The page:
While on our recent trip to Hawaii, one of the books I chose to read was Max Allan Collins' 1996 Nathan Heller novel, "Damned in Paradise". I chose this one because it just so happens to take place in Hawaii, so why not read it when we are actually there, right?
Like all the Heller novels, this one is based on an actual crime, the so called "Massie case" that took place in Hawaii in 1931-32. In involves the alleged rape of the wife of an American navel officer stationed in Pearl Harbor by a gang of native Hawaiians, and the subsequent murder of one of the suspects by the mother and husband of the victim. The actual defense attorney in the case was the famous Clarence Darrow, and, of course, for the purposes of this story, Darrow has hired Nate Heller, at the time still a young member of the Chicago police force, as his chief investigator as he prepares for trial.
As he does with all these stories, Collins sticks to the main facts of the actual case, but manipulates history just enough to create a fun and entertaining story. Another story in the Nate Heller series that I would highly recommend. And as with all of these stories, there are many real historical figures included. Besides Darrow and the principals of the Massie case, the story also features a Honolulu police detective named Chang Apana, and the interesting thing about Apana is that he is said to have been the inspiration to author Earl Derr Biggers for his famous fictional detective, Charlie Chan.
Upon finishing "Damned in Paradise", I was prompted to search Amazon for this book, "The House Without a Key" which was the first Chan novel that Biggers wrote. In fact, Biggers wrote only six Chan novels. "The House Without a Key" was published in 1925, and the style of the writing is a bit, shall we say, dated. Charlie Chan himself is also almost a minor character in the novel, but it is set in Hawaii, so it was a fun read while vacationing there.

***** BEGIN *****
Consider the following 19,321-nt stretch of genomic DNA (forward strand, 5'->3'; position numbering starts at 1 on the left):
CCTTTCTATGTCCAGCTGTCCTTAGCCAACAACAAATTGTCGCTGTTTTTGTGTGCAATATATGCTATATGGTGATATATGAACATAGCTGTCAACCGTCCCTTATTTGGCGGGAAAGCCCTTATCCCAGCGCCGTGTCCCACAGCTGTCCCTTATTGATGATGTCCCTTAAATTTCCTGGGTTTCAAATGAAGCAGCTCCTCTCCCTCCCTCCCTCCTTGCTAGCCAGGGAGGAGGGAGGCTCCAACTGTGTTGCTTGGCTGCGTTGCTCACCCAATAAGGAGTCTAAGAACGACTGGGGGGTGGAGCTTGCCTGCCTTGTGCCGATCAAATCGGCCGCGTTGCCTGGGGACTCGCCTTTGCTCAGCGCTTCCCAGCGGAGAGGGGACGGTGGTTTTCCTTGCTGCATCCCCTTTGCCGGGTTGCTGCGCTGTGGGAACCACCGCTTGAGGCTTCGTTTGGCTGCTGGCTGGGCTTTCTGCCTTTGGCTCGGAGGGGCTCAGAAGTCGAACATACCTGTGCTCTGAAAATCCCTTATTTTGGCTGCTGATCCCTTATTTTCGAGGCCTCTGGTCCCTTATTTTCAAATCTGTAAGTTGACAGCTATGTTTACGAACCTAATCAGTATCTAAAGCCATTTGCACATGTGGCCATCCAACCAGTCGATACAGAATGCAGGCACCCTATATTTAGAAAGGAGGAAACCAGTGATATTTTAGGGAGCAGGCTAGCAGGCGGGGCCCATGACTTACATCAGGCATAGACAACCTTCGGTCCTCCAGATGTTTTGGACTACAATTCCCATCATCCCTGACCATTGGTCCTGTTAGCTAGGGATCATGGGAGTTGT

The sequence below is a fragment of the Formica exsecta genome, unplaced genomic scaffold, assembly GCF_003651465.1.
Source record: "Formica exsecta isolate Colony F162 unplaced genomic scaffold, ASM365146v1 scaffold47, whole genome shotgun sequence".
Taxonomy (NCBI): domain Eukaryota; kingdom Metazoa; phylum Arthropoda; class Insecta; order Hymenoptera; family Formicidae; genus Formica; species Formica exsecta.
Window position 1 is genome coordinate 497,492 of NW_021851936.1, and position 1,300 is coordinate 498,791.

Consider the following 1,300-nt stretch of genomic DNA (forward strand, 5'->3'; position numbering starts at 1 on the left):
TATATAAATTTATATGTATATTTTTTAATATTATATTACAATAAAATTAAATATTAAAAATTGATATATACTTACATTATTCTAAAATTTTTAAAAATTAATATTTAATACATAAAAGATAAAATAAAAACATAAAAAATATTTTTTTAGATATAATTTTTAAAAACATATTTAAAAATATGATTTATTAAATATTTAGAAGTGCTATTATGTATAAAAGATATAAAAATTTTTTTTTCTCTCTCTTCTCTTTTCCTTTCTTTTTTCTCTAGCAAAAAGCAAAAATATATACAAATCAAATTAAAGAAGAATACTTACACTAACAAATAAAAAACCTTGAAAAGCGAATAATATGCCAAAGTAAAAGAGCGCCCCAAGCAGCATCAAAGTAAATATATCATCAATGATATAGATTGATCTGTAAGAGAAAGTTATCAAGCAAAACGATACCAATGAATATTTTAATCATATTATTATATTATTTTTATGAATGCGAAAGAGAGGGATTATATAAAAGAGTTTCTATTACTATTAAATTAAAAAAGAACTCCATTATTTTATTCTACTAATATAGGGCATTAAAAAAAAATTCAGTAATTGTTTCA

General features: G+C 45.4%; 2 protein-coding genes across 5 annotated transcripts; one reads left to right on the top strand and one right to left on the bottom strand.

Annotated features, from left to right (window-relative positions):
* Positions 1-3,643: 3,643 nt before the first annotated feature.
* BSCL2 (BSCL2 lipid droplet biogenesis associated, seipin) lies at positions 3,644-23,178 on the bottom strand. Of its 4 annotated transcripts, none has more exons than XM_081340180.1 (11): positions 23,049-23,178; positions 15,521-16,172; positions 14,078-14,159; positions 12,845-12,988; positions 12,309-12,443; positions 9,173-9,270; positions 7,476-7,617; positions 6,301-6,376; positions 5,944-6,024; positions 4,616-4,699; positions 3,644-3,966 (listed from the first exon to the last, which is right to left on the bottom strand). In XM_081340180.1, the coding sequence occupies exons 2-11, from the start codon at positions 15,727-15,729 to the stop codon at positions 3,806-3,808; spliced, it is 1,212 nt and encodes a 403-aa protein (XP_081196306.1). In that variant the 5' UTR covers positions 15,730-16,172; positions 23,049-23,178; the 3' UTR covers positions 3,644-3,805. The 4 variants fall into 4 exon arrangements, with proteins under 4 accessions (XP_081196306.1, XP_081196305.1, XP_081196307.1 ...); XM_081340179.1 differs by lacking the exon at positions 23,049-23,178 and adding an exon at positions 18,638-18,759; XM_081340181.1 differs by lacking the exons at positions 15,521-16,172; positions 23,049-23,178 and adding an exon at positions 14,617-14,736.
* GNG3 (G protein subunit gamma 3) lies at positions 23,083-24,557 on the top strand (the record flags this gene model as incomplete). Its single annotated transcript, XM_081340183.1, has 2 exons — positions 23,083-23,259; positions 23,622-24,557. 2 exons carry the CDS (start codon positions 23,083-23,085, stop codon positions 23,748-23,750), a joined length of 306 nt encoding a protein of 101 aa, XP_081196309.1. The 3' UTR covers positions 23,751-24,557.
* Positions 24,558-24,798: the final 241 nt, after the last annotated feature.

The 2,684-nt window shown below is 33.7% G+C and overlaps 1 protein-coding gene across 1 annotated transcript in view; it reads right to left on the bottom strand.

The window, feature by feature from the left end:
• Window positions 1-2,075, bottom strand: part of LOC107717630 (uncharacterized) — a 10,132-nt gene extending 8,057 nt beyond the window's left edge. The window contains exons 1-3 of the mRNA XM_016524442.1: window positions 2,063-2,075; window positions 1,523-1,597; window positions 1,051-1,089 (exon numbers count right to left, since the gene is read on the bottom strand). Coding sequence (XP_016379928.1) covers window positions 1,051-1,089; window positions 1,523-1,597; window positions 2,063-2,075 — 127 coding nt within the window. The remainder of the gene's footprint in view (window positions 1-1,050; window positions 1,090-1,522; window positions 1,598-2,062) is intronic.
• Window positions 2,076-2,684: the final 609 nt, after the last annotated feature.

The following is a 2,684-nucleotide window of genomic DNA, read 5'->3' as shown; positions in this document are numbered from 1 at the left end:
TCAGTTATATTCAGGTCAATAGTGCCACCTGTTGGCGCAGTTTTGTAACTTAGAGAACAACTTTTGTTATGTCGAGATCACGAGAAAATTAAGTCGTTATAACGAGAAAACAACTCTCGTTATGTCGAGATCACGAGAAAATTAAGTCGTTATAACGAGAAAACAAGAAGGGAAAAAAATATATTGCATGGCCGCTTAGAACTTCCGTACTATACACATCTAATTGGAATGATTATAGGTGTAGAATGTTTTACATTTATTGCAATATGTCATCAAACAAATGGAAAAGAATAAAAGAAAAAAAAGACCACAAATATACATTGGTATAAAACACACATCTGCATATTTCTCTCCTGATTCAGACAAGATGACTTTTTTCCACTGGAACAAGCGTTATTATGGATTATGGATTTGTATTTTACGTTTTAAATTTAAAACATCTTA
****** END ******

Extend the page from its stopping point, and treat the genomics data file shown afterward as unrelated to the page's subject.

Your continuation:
Reading this also made me remember the great "Charlie Chan Theater" which ran for a couple of years as a late night movie on Channel 4, WTAE, in Pittsburgh, and was hosted by Dave Crantz back in the early 1970's. The fact that Hollywood cranked out dozens and dozens of these Chan movies in the '30s and '40s made for easy and no doubt cheap programming for a Saturday late night movie. The movies starred Warner Oland and, later, Sidney Toler as Chan and were lighthearted and fun movies, although probably so politically incorrect (as were, no doubt, Crantz' introductory and commercial break commentaries) that they are seldom shown today.
Anybody else out there remember watching those movies on Channel 4?